Felipe Arturo, Estación móvil para hamacas
Over the last decade there have a been a number of exhibitions dedicated to Miami artists. These have been excellent at presenting a generation of homegrown artists, and explaining its internal dynamics and its relationship to previous generations that migrated to, and continue to work in the city. What these exhibitions haven’t done as consistently is place the work of Miami artists alongside that of their international generational peers in a concrete way–that is, by literally presenting the work side-by-side, on equal footing.
It is only by doing this that we can begin to gauge how these artists fare in an international context. One the one hand, the similarities that Miami artist may share with their international counterparts will surface, disclosing how their work fits within international trends. On the other hand, their differences will also shine through to reveal what new positions they bring to an international dialogue. One of the goals of Improvising Architectures is to begin this process of presenting Miami artists within a larger context in a systematic way. It will showcase the work of five Miami artists–Christy Gast, Adler Guerrier, Nicolas Lobo, Ernesto Oroza and Viking Funeral–along side that of artists who live in London (Graham Hudson), Bogotá (Felipe Arturo), and New York (Heather Rowe and Carlos Sandoval de León).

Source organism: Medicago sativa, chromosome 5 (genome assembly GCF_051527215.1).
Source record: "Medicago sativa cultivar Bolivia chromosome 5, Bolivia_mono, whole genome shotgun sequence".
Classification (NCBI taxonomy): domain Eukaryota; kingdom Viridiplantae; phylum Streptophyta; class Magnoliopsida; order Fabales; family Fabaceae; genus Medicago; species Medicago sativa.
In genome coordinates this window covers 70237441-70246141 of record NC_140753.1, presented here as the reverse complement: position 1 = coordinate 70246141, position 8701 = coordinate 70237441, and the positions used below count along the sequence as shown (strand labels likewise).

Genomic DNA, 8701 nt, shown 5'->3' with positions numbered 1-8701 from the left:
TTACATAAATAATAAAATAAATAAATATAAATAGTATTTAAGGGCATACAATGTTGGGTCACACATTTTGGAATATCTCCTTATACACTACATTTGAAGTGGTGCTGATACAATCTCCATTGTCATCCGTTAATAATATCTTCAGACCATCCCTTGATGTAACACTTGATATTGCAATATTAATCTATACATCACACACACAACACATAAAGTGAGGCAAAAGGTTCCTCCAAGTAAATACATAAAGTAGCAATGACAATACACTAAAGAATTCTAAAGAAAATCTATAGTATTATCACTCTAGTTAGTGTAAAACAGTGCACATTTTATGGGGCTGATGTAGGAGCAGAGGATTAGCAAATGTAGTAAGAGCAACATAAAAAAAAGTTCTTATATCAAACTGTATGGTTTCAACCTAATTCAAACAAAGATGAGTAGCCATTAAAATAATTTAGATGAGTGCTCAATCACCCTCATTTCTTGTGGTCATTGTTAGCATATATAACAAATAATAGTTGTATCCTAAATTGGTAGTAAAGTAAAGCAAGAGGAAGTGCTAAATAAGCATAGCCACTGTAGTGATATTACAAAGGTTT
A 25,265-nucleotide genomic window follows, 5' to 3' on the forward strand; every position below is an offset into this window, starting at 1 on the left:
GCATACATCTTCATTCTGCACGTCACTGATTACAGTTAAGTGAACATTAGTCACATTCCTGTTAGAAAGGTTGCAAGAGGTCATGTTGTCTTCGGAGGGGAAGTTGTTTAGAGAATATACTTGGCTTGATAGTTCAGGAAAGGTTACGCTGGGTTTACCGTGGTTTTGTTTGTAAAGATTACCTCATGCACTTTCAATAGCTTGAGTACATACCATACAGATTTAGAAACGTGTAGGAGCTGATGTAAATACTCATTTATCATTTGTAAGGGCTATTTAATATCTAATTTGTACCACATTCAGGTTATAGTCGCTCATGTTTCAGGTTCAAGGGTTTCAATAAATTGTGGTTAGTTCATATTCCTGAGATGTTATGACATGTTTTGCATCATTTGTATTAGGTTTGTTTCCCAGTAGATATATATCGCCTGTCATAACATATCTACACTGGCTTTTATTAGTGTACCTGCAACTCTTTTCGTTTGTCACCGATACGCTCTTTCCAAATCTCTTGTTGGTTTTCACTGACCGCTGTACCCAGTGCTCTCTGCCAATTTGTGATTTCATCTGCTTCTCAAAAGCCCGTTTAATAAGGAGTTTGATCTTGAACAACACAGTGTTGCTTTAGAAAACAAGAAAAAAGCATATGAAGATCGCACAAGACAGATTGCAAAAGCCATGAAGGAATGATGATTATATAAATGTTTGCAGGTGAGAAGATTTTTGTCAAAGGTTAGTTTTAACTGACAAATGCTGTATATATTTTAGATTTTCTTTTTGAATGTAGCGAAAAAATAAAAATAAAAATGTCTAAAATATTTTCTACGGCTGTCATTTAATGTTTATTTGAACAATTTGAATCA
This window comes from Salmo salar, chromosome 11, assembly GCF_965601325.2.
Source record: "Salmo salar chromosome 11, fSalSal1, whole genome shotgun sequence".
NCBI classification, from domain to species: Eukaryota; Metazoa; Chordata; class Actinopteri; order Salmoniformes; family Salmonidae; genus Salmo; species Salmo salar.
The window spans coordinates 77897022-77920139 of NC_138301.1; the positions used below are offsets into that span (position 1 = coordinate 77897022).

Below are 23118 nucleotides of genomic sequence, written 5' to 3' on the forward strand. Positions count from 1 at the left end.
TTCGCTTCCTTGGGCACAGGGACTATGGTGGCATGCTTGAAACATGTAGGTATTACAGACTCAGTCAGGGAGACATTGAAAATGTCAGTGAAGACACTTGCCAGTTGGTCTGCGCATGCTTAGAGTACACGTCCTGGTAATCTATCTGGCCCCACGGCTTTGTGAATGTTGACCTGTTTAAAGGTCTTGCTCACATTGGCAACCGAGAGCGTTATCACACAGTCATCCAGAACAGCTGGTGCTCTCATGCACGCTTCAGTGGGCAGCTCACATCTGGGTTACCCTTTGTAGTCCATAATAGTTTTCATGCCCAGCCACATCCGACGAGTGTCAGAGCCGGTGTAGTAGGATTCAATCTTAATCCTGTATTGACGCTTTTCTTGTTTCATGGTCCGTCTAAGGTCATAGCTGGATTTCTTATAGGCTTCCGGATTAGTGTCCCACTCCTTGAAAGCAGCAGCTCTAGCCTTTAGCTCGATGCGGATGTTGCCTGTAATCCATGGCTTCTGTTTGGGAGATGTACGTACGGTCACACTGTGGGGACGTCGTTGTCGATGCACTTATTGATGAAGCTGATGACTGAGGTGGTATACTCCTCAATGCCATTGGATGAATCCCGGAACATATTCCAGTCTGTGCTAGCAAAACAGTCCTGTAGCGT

Viking Funeral, Installation View
Adler Guerrier, Installation View
Another goal of the exhibition is to take improvised architectural spaces as figures through which to think a world of globalized networks. What is the relationship between “nomadic” structures or improvised buildings and a world that is, at once, more connected and more disconnected, more prone to swift changes precisely because it is a world of expanding horizons? What happens when a sense of the precarious begins to be felt everywhere? Of course we need not think of all this so literally. What of discursive or mental architectures–ways of seeing the world–that need to be improvised to keep up with the velocities and changes that cut right through our everyday lives? The improvised dwelling site is a metaphor for ways of thinking that need to be light enough to change quickly as disruptions and alteration continue to reorganize the world for us. The sculptures and installations in this exhibition allude to the informal architectural structure as a double metaphor. On the one hand, as the trope for a type of building that recognizes the world as a series of forces that can change everything in an instant. And, on the other hand, as a metaphor for the kind of thinking that is necessary in a world that is increasingly characterized by erratic shifts, proliferating information, and expanding vistas.